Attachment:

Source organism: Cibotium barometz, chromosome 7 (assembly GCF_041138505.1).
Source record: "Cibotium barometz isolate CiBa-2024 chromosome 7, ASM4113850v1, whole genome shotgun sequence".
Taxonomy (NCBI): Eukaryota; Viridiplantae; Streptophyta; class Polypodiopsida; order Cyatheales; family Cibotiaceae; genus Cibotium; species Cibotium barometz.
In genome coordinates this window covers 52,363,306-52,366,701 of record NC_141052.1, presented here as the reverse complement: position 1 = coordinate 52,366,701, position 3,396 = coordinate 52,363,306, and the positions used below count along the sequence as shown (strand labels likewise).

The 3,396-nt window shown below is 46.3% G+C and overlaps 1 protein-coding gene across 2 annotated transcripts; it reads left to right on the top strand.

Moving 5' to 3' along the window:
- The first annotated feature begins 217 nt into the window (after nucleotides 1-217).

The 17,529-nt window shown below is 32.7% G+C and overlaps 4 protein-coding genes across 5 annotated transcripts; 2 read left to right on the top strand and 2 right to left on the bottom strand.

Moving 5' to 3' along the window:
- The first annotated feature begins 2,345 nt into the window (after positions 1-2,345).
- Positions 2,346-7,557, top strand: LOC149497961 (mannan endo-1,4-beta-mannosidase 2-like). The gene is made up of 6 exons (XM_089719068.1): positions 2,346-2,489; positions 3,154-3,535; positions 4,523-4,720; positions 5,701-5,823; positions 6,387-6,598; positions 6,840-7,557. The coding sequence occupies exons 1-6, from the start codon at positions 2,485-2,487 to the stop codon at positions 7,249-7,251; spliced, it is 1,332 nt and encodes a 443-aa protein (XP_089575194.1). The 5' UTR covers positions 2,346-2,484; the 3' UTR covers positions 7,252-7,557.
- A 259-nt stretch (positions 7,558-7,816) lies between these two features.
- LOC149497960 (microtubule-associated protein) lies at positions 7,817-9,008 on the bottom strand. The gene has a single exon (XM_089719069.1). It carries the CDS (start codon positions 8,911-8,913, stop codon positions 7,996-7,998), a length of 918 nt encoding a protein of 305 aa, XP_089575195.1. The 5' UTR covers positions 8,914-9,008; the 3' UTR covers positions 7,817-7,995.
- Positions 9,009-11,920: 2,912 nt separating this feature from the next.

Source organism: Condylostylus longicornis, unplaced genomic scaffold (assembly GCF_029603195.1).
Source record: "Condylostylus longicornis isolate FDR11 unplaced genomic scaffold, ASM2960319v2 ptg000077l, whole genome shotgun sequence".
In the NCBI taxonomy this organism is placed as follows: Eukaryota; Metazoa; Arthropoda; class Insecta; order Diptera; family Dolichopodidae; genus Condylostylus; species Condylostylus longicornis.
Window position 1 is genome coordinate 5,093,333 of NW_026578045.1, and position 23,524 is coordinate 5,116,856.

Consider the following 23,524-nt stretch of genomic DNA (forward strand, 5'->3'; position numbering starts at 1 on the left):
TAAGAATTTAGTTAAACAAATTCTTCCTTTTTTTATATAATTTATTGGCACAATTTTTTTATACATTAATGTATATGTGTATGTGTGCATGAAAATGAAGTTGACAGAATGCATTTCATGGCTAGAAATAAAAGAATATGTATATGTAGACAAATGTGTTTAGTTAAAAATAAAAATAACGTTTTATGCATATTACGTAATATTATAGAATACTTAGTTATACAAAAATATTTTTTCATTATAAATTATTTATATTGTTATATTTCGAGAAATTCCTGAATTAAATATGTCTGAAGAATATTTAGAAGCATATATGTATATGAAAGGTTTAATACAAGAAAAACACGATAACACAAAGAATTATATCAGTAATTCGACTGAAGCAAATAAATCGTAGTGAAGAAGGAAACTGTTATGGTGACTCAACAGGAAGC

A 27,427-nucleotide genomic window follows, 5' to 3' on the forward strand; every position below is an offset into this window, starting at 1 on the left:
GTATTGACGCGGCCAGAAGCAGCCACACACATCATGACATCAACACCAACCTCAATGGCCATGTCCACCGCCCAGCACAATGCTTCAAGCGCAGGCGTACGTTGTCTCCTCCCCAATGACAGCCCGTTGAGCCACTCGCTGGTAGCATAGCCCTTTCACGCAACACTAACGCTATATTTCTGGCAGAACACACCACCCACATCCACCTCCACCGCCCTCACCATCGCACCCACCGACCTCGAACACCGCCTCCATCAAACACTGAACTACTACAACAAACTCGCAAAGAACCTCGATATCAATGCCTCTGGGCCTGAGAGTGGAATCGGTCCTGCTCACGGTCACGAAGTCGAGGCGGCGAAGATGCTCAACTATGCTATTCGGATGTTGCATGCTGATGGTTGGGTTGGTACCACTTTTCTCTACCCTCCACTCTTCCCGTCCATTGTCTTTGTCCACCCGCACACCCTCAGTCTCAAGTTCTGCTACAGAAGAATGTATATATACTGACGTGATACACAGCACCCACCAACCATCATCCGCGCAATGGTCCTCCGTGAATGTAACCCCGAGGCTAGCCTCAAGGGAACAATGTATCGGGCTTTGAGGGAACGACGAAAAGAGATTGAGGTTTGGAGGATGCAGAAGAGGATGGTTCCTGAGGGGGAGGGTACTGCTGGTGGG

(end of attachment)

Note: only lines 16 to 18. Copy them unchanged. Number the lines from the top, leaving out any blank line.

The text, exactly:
Source record: "Condylostylus longicornis isolate FDR11 unplaced genomic scaffold, ASM2960319v2 ptg000077l, whole genome shotgun sequence".
In the NCBI taxonomy this organism is placed as follows: Eukaryota; Metazoa; Arthropoda; class Insecta; order Diptera; family Dolichopodidae; genus Condylostylus; species Condylostylus longicornis.
Window position 1 is genome coordinate 5,093,333 of NW_026578045.1, and position 23,524 is coordinate 5,116,856.